Jun 28, 2013


Mirrors to Look Into
Before Midnight, with Ethan Hawke and Julie Delpy, is the third movie in a trilogy about the 20-year love affair and not-quite-marriage of Jesse, a successful American novelist, and Celine, a French bureaucrat and liberal activist. Even in the somewhat saccharine opening scenes, revealing two or more articulate, progressive, quick-witted people, we’re likely to notice that he tends toward arrogance, she toward hysteria (if that's too grand a word, think Drama Queen).  I predict that some viewers will hate him or her, or both, or the whole movie, but I predict those witnesses will end up in long and useful discussions about what they’ve seen.

We begin at the end of a summer in the southern Peloponnese, a romantic site where things begin sweetly, but where, almost three millennia  ago, a helluva series of wars occurred, and even now, on a much smaller domestic scale, the seeds of conflict are sewn. At a bucolic dinner for eight intelligent friends, comments pretending affection are also filled with menace.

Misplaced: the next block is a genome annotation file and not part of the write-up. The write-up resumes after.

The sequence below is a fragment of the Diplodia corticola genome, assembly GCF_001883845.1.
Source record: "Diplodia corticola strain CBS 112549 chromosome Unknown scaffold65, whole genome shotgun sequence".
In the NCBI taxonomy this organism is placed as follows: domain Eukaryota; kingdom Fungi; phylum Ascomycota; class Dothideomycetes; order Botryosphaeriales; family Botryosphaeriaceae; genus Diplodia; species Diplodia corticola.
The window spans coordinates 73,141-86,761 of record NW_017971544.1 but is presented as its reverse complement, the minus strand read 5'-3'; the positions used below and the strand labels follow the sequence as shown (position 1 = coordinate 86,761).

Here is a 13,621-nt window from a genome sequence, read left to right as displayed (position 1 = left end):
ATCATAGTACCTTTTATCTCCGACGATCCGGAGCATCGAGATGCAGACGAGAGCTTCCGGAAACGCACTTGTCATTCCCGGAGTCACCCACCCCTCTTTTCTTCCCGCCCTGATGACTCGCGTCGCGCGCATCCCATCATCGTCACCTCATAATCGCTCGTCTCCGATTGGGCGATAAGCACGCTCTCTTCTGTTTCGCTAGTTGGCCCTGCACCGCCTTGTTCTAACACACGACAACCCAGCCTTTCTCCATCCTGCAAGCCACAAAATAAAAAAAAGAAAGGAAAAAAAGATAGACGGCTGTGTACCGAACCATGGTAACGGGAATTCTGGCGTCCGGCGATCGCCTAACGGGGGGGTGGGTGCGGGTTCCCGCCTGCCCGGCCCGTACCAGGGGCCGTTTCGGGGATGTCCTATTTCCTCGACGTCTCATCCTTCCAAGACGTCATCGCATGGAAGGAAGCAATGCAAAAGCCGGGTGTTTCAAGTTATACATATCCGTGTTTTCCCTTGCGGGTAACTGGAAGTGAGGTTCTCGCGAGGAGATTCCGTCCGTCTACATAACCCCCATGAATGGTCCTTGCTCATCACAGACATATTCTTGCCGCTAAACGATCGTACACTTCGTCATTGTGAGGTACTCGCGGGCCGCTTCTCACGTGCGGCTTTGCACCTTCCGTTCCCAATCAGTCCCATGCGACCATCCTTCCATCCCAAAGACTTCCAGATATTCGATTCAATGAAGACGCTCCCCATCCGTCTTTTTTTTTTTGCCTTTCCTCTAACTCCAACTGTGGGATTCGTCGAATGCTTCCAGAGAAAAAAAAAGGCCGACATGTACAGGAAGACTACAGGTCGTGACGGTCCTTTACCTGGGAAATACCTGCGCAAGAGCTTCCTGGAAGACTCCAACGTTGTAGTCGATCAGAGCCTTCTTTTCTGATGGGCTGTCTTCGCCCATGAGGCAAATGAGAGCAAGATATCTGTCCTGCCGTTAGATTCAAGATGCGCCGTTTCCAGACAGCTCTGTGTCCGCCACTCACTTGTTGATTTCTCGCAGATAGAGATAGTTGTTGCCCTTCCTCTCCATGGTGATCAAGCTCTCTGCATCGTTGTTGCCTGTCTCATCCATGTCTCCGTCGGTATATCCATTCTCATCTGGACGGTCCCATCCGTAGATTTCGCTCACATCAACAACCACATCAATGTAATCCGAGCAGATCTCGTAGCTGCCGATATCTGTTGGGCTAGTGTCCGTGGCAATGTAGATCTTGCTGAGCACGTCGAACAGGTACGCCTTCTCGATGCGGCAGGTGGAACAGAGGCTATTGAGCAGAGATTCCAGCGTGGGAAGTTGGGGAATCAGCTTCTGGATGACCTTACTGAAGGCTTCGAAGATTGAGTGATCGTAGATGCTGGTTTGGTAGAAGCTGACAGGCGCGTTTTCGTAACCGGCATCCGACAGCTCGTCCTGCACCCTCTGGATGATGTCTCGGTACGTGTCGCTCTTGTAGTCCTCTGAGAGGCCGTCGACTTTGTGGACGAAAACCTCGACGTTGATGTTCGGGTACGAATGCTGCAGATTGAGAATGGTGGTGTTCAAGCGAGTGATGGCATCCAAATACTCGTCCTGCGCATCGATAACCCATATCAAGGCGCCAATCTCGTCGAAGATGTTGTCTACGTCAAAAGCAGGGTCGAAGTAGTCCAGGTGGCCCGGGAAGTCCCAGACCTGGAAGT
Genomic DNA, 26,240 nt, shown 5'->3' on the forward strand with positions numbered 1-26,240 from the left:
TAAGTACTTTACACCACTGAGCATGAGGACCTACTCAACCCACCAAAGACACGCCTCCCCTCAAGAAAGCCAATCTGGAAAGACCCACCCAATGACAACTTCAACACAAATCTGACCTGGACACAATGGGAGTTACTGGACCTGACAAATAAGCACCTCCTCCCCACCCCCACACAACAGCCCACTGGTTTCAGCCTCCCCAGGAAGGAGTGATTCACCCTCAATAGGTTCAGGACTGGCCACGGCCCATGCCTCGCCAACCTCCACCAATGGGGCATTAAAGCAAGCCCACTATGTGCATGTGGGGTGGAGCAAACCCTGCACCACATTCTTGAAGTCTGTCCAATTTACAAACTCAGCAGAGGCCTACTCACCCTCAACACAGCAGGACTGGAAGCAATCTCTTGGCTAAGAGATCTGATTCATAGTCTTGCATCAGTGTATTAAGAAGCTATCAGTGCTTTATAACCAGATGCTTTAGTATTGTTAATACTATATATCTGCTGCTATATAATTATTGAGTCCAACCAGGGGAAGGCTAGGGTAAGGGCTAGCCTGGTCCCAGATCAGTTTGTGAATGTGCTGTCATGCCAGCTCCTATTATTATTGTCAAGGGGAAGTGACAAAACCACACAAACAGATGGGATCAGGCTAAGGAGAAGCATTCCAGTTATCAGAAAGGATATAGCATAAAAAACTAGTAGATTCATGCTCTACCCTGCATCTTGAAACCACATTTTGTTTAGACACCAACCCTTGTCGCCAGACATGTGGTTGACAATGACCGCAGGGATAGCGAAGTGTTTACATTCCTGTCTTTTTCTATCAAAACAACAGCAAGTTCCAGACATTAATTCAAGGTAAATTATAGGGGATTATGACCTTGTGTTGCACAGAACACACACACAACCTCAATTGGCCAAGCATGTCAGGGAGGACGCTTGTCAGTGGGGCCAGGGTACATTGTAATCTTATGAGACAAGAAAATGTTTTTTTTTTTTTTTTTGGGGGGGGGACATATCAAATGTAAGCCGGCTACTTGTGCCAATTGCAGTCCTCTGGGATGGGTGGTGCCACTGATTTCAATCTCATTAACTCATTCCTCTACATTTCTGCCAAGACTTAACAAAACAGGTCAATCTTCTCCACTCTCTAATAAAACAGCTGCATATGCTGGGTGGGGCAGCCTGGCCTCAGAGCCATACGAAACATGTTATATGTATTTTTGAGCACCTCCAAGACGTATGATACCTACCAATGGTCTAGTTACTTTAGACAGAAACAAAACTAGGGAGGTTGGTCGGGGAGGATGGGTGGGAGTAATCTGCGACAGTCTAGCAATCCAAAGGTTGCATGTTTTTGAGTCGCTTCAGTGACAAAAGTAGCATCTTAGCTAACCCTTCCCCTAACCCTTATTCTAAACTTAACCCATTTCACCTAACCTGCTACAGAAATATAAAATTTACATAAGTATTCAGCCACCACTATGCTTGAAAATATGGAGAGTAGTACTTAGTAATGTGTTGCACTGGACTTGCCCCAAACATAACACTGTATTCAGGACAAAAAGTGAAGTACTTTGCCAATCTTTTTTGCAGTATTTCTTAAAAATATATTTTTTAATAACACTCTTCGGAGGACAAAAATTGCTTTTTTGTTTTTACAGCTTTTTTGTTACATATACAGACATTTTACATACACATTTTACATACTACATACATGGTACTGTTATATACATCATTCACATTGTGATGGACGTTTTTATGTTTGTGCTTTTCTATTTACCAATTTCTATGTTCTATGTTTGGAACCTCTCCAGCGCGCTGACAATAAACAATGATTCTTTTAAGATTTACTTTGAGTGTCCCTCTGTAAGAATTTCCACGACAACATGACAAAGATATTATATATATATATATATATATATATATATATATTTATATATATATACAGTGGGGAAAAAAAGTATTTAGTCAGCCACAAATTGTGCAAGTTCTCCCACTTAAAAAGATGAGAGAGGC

I’ve attended such dinners, and I found this one disturbingly real. No one is willing to fire a cannon, so pellets of mustard gas drop discreetly under the table. The characters, experienced at this gamesmanship, are able to smile and hold their noses all at once. 

Branch That Bends

What made me most uncomfortable and what I might have liked most about the movie was that alternation between frontal attack and guerilla warfare in a long-term, transatlantic relationship, including three children, Jesse’s ex-wife and son in Chicago, the twin girls he and Celine have together, and Celine’s former romances and escapades.

Jesse and Celine both want their way, but both hope to play by some set of rules. Sometimes they do. But in almost every exchange they push each other’s buttons in destructive ways that are at least half-deliberate. Then they quickly retreat into euphemism or wit or intellectual digressions.

Tag, you’re it. No, I’m not. Yes, you are. We ought to be more mature. But we’re not. That’s right. Well, I am. No, you’re not. We’re too modern and sophisticated for this. Apparently we’re not.